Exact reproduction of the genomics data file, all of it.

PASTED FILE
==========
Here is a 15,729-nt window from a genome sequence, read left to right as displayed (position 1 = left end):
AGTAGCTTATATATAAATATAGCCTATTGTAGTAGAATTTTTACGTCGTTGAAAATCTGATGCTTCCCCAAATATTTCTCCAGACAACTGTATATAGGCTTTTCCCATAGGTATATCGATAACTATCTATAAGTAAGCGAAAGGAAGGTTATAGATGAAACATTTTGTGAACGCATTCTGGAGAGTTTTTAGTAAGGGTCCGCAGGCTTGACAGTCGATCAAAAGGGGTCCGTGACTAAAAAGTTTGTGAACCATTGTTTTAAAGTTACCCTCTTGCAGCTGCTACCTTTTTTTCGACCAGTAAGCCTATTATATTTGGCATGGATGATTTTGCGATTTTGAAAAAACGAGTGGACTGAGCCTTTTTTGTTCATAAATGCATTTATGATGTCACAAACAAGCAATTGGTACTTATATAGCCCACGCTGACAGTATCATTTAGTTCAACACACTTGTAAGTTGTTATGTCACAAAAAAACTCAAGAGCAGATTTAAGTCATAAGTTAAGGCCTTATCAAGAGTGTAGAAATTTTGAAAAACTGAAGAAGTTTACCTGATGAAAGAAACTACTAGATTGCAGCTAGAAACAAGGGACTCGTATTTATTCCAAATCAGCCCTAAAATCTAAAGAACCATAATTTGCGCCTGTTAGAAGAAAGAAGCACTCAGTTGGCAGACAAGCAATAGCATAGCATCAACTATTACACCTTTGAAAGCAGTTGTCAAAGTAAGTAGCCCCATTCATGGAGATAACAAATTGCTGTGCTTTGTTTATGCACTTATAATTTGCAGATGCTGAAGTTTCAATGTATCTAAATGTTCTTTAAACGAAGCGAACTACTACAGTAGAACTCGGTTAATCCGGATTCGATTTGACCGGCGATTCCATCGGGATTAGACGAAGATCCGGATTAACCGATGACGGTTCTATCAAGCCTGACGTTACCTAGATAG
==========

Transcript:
Here is a 15,729-nt window from a genome sequence, read left to right as displayed (position 1 = left end):
AGTAGCTTATATATAAATATAGCCTATTGTAGTAGAATTTTTACGTCGTTGAAAATCTGATGCTTCCCCAAATATTTCTCCAGACAACTGTATATAGGCTTTTCCCATAGGTATATCGATAACTATCTATAAGTAAGCGAAAGGAAGGTTATAGATGAAACATTTTGTGAACGCATTCTGGAGAGTTTTTAGTAAGGGTCCGCAGGCTTGACAGTCGATCAAAAGGGGTCCGTGACTAAAAAGTTTGTGAACCATTGTTTTAAAGTTACCCTCTTGCAGCTGCTACCTTTTTTTCGACCAGTAAGCCTATTATATTTGGCATGGATGATTTTGCGATTTTGAAAAAACGAGTGGACTGAGCCTTTTTTGTTCATAAATGCATTTATGATGTCACAAACAAGCAATTGGTACTTATATAGCCCACGCTGACAGTATCATTTAGTTCAACACACTTGTAAGTTGTTATGTCACAAAAAAACTCAAGAGCAGATTTAAGTCATAAGTTAAGGCCTTATCAAGAGTGTAGAAATTTTGAAAAACTGAAGAAGTTTACCTGATGAAAGAAACTACTAGATTGCAGCTAGAAACAAGGGACTCGTATTTATTCCAAATCAGCCCTAAAATCTAAAGAACCATAATTTGCGCCTGTTAGAAGAAAGAAGCACTCAGTTGGCAGACAAGCAATAGCATAGCATCAACTATTACACCTTTGAAAGCAGTTGTCAAAGTAAGTAGCCCCATTCATGGAGATAACAAATTGCTGTGCTTTGTTTATGCACTTATAATTTGCAGATGCTGAAGTTTCAATGTATCTAAATGTTCTTTAAACGAAGCGAACTACTACAGTAGAACTCGGTTAATCCGGATTCGATTTGACCGGCGATTCCATCGGGATTAGACGAAGATCCGGATTAACCGATGACGGTTCTATCAAGCCTGACGTTACCTAGATAG